HARRISBURG, Pa. - Candidates came in a stampede before Tuesday's deadline to file paperwork to get on Pennsylvania's primary ballots, as large fields shape up for the open governor’s office, lieutenant governor's office and U.S. Senate seat.
This year's election is the first time in decades that Pennsylvania has its governor's office and a U.S. Senate seat on the same ballot with no incumbent running.
That has sparked heavy interest from would-be candidates in contests that are viewed as wide open. Twelve apiece filed for U.S. Senate and lieutenant governor, while 11 filed for governor, most of them Republicans.
Save for Democrat Josh Shapiro's near-certain nomination for governor, the national and state parties have not waded into the contests for governor and U.S. Senate, and neither has former President Donald Trump.
Gov. Tom Wolf, a Democrat, is constitutionally barred from running for a third consecutive term, while Sen. Pat Toomey, a second-term Republican, is not running again. Lt. Gov. John Fetterman, a Democrat, is running for U.S. Senate, instead of seeking another term.
The 5 p.m. close-of-business deadline to file enough voter signatures to make Pennsylvania’s May 17 primary ballot also applied to races for Congress.
The state allows one week to file court challenges to a candidate's paperwork, and courts have one more week after that — until March 29 — to render a decision.
A look at who has filed, according to information from state election officials:
Both parties will have contested primaries.
Five filed for the Democratic Party's nomination.
They are: emergency room physician Kevin Baumlin; Fetterman; second-term state Rep. Malcolm Kenyatta of Philadelphia; liberal activist Alex Khalil; and third-term U.S. Rep. Conor Lamb of suburban Pittsburgh.
On the Republican side are seven candidates.
They are: conservative activist Kathy Barnette, who has aligned herself with leading figures in the Trump-led push to overturn 2020's presidential election; real estate investor Jeff Bartos, who was the party's nominee for lieutenant governor in 2018; lawyer George Bochetto; lawyer Sean Gale; former hedge fund CEO David McCormick; Mehmet Oz, the self-styled health and wellness guru and author best-known as host of daytime TV's "The Dr. Oz Show;" and Carla Sands, Trump's former ambassador to Denmark who ran her late husband's commercial real estate empire in California.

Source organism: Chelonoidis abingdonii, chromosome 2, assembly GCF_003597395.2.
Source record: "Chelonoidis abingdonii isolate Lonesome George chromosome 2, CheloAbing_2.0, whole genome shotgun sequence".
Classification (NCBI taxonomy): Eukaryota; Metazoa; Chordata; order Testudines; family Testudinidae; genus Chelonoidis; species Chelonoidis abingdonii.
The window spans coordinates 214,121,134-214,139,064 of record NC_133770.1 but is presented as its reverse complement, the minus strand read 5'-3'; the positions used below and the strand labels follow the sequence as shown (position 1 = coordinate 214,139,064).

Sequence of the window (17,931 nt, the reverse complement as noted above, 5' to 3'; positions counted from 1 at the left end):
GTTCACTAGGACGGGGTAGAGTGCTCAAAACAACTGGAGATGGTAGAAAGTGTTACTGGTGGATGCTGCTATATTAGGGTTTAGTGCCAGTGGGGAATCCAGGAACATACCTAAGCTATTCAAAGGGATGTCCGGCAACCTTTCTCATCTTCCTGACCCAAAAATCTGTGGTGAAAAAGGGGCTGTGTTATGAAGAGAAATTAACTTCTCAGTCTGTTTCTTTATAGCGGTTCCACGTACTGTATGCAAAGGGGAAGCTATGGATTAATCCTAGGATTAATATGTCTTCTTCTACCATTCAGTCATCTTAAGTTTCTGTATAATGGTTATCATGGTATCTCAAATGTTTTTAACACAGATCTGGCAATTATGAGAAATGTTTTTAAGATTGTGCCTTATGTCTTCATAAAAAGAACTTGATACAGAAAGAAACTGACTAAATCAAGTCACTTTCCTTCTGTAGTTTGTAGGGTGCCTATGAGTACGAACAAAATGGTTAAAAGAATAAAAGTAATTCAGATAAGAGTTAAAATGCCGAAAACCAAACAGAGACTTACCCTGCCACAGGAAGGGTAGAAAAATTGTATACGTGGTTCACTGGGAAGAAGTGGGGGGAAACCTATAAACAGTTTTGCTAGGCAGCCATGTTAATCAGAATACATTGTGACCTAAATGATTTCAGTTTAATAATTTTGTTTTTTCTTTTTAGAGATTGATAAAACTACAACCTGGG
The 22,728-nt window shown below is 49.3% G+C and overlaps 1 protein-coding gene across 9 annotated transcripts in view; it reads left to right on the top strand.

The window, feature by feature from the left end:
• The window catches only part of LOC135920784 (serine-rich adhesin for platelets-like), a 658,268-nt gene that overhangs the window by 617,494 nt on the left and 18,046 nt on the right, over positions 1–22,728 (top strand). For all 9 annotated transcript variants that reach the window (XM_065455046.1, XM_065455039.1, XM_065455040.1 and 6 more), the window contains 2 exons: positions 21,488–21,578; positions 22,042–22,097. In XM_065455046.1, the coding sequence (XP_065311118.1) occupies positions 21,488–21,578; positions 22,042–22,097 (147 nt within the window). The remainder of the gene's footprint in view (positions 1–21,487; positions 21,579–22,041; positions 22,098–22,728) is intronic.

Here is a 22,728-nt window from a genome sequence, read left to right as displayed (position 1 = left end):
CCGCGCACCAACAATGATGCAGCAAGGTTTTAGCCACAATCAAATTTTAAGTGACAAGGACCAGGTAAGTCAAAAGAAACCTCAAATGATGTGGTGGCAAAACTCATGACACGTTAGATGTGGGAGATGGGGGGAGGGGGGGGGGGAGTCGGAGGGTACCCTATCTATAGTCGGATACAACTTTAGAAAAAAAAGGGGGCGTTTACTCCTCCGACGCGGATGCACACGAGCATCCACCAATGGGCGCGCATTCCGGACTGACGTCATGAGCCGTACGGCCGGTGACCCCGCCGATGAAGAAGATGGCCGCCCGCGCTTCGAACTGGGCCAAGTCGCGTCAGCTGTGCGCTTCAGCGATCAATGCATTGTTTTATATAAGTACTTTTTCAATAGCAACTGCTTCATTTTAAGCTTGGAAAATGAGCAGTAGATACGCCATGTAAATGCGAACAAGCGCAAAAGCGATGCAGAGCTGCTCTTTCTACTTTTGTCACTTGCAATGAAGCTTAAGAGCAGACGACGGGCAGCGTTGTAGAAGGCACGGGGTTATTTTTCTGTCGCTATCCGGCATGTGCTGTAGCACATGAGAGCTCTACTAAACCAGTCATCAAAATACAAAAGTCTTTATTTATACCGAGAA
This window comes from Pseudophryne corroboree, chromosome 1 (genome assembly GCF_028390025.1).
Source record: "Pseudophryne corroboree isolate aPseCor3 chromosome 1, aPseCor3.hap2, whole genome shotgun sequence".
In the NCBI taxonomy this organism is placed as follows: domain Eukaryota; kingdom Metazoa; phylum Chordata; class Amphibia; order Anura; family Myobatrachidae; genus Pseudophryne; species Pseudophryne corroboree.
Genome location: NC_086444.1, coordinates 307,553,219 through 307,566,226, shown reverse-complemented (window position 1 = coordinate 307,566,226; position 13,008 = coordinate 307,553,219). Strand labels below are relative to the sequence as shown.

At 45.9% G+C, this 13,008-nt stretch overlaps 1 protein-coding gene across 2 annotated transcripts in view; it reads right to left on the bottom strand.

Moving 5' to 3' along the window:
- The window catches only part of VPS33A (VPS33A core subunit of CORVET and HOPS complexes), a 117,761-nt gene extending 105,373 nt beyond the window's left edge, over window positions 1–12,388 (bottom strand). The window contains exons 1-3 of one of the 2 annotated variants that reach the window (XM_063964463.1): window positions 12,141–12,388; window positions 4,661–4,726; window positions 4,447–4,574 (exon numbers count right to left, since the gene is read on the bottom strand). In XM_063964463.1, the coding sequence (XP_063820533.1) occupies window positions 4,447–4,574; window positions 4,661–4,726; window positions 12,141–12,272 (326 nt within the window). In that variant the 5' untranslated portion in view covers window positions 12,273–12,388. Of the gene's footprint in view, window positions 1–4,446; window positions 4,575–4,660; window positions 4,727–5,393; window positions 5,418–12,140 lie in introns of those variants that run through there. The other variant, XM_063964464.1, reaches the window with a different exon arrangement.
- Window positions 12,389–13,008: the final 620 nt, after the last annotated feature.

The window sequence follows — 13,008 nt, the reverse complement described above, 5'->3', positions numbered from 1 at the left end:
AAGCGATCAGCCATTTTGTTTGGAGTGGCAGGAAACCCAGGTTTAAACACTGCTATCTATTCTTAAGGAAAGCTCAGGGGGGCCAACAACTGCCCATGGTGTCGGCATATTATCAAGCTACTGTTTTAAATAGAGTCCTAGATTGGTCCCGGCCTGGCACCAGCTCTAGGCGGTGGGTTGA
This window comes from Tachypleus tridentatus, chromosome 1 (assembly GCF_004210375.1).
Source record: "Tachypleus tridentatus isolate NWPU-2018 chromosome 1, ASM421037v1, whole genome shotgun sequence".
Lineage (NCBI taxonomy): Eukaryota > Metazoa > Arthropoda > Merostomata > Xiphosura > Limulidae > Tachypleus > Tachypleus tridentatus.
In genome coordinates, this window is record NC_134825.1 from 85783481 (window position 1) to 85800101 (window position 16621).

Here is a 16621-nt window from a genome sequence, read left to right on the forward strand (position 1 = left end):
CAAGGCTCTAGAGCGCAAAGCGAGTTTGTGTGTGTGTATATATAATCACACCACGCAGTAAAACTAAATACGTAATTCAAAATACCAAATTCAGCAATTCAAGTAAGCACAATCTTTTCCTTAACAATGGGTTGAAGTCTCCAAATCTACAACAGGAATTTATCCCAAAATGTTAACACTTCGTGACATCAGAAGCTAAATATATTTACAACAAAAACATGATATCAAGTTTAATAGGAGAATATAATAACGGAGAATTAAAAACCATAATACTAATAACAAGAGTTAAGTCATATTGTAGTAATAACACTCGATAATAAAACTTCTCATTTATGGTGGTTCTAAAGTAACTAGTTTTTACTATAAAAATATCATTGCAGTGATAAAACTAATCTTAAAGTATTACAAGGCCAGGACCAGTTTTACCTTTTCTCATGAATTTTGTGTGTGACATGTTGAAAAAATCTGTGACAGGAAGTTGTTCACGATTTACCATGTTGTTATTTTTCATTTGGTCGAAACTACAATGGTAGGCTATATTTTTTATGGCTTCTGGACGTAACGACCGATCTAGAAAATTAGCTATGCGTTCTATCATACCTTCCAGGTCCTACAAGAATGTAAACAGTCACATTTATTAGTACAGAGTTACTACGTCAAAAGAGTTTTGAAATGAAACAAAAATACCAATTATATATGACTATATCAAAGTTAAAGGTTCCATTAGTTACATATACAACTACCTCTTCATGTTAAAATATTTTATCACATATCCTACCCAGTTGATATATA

The Democratic Party's presumed nominee, Shapiro, filed to run for governor in the midst of serving his second term as Pennsylvania's elected attorney general. He has a clear lane to the party's nomination with no opposition.
Ten candidates filed to run on the Republican side.
They are: Lou Barletta, the GOP's nominee for U.S. Senate in 2018 and a former congressman known for his crusade against illegal immigration; Jake Corman, the top-ranking state senator; Joe Gale, a Montgomery County commissioner; Charlie Gerow, a marketing consultant and longtime conservative activist; Melissa Hart, a lawyer and former congresswoman; state Sen. Doug Mastriano, a force in Pennsylvania's right-wing politics who aligned himself with Trump and pushed to overturn 2020's presidential election; Bill McSwain, a lawyer who was the Trump-appointed U.S. attorney in Philadelphia; Jason Richey, a Pittsburgh-based lawyer who specializes in commercial and contract litigation; Dave White, who runs a large plumbing and HVAC firm and is a former Delaware County councilman; and Nche Zama, a heart surgeon who has directed units at various hospitals in Pennsylvania.
Both parties have contests for the open seat with Fetterman seeking higher office.
On the Democratic side, three filed, including two state lawmakers.
They are second-term Pittsburgh-area Rep. Austin Davis, five-term Rep. Brian Sims of Philadelphia and Raymond Sosa, a financial planner who ran unsuccessfully for lieutenant governor in 2018. Davis is running on a ticket with Shapiro.
On the Republican side, nine candidates filed.
They are: John Brown, a former elected executive of Northampton County and the party's 2016 nominee for auditor general; Jeff Coleman, a former state lawmaker and political and marketing consultant; Teddy Daniels, a former police officer and Army combat veteran who is aligned with Trump and says he was outside the U.S. Capitol on the afternoon of the Jan. 6 insurrection; Carrie DelRosso, a freshman state lawmaker from suburban Pittsburgh; Russ Diamond, a state lawmaker from Lebanon County who was prominent in resistance to pandemic-era government measures; Christopher Frye, the mayor of New Castle; James Jones, who runs an oil and petroleum products trading business; Rick Saccone, a former state lawmaker from the Pittsburgh area who also was outside the U.S. Capitol on Jan. 6; and Clarice Schillinger, a Bucks County resident who got politically involved in school board races last year in a push against pandemic-era measures.
Fifteen incumbents are running for reelection for Pennsylvania’s 17 congressional seats in newly drawn districts.
Fifty-six candidates filed to run, and every incumbent except for second-term Republican Rep. Guy Reschenthaler in southwestern Pennsylvania will have a primary or general election challenge.
Two Pittsburgh-area districts lack an incumbent and will provide an opportunity for newcomers. Six filed to run in the Pittsburgh-based district, while five filed in the district just to the west.
This story has been corrected to show that Brown was the Republican Party nominee for auditor general in 2016, not lieutenant governor.